An Assisted Crossing App with Coventry Council and Siemens
In a move to aid those with visual impairments, Coventry Council teamed up with Siemens to explore an innovation project around Assisted Crossing; using sensors to create a system that could let people know when it was safe to cross roads in low-speed areas of the city, answering one key challenge the council were facing;
What can we do to help visually impaired pedestrians in Low Speed Environments without signalised crossings?
Coventry Council approached 3 Sided Cube with the idea of building an app that could digest sensor information and translate this into an experience that the visually impaired could quickly and easily use as they made their way around town.
The app needed to connect to Siemens sensors and relay information to make crossing roads a safer experience for those with visual impairments, letting users know when it’s safe or unsafe to cross roads with an interface that’s led by voice and vibrations.
A prototype Android app that could be interacted with via voice and use different vibration patterns to relay information to the user. The app needed to connect with the sensors based on proximity and although have an interface, be primarily interacted with through other methods.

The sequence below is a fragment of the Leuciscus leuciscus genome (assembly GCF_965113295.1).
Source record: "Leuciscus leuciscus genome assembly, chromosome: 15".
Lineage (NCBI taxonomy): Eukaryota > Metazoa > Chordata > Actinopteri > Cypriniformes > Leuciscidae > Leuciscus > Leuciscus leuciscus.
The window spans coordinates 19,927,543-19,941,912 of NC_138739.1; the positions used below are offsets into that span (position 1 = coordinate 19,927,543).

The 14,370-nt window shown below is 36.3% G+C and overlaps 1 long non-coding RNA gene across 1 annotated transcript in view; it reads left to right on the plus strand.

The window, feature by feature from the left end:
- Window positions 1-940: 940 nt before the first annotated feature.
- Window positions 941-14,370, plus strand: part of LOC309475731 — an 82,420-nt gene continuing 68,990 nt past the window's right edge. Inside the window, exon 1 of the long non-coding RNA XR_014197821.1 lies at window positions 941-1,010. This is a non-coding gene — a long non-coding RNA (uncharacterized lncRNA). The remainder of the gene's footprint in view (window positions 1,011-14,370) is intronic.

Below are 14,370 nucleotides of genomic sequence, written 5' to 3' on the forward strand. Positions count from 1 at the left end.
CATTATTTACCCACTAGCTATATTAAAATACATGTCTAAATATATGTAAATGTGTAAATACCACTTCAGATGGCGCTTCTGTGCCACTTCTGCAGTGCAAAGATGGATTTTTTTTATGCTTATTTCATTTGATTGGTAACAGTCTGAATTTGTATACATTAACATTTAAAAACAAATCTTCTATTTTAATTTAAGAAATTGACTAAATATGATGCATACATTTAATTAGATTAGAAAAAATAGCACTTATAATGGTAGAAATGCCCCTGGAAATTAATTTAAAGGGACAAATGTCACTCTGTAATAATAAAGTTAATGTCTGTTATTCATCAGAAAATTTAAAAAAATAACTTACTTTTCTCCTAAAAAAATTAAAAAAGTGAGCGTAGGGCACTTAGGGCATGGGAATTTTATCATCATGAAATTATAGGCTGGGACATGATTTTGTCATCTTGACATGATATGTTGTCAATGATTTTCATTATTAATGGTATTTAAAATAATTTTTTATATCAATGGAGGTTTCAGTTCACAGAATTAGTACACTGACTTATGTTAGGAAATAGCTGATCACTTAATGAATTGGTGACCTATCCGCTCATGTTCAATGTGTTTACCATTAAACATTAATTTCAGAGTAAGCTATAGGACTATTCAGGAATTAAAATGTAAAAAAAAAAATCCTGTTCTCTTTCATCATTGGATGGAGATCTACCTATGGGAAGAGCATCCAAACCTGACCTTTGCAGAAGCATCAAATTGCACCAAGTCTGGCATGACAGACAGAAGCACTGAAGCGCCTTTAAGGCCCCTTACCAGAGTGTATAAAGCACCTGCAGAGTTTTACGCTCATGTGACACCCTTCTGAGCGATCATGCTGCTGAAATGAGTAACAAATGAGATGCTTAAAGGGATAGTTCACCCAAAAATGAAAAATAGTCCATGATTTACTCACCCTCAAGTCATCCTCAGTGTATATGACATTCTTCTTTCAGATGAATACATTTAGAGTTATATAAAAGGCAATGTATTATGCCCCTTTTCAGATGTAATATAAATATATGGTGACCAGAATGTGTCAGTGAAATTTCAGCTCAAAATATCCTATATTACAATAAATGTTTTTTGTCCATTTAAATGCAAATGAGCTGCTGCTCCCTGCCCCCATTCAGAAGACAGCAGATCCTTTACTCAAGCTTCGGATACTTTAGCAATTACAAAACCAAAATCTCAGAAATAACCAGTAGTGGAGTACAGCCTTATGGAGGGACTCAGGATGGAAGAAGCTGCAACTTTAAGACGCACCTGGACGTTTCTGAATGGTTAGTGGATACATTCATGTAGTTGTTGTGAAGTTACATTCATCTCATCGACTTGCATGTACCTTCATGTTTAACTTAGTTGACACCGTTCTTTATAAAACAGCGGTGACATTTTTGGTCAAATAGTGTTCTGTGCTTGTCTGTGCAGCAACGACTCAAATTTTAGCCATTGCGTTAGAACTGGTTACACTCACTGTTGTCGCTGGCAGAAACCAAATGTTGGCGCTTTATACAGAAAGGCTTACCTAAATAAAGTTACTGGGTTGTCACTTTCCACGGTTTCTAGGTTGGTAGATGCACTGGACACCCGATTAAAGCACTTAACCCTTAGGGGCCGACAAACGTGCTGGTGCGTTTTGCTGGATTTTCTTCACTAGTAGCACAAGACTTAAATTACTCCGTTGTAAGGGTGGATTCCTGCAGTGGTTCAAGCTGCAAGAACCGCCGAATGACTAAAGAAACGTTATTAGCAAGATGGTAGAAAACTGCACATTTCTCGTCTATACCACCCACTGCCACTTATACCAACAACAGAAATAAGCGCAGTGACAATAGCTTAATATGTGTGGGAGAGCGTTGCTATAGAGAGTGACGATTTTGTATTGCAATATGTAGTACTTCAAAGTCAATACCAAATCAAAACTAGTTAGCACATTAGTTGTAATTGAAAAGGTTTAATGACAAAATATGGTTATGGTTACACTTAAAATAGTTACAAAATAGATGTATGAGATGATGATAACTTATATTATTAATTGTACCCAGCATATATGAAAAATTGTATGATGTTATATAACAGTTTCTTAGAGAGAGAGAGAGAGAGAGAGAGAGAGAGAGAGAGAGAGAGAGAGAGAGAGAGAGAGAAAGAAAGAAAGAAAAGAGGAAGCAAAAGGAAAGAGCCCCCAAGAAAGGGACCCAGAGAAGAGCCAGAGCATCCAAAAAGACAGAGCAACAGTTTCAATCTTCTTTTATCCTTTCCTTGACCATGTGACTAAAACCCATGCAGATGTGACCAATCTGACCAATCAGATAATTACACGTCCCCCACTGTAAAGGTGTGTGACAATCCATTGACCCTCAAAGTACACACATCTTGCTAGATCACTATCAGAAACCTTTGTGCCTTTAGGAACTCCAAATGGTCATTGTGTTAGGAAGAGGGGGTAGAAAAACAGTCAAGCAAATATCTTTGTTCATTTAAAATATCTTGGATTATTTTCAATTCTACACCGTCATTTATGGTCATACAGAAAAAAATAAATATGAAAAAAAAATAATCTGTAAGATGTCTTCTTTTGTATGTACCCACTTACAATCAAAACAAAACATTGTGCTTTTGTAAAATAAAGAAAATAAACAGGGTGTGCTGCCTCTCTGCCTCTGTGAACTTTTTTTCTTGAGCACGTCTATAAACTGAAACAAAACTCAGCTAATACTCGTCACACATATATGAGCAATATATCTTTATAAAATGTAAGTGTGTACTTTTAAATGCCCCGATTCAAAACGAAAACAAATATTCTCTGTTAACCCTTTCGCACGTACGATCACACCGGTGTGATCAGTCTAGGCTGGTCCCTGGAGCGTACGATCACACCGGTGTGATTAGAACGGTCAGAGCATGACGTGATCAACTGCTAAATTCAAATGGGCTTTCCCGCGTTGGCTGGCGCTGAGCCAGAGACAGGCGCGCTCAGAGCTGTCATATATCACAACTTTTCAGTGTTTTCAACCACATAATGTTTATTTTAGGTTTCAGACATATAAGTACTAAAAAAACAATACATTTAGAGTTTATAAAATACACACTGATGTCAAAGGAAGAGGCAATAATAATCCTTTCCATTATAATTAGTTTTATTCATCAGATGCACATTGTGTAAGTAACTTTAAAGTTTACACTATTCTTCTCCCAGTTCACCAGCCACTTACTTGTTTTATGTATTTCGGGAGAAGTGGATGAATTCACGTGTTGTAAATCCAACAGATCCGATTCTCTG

Creating an experience for users that was intuitive and accurate (aiming for & achieving 95% accuracy), one which they could easily use while traversing the city and have the confidence to trust in keeping them safe in difficult situations.
As user's approach an assisted crossing, they can use their mobile's existing voice service to open and interact with the app.
Connecting with Siemens sensors when they're is 4-5 metres away, getting information on when cars have stopped or are approaching the road.
With custom vibrations, voice prompts and visuals that indicate when it's safe to cross the road.
One of the most interesting aspects of the project was getting the team out to Coventry to test the app with Chris and Peter; who both have visual impairments and gave us some crucial feedback on how they’d want to use and interact with the platform.
From things like having custom vibration settings to making sure other apps didn’t send notifications while they were trying to cross the road. It was only by user testing with these guys that we were able to put ourselves into the shoes of our users.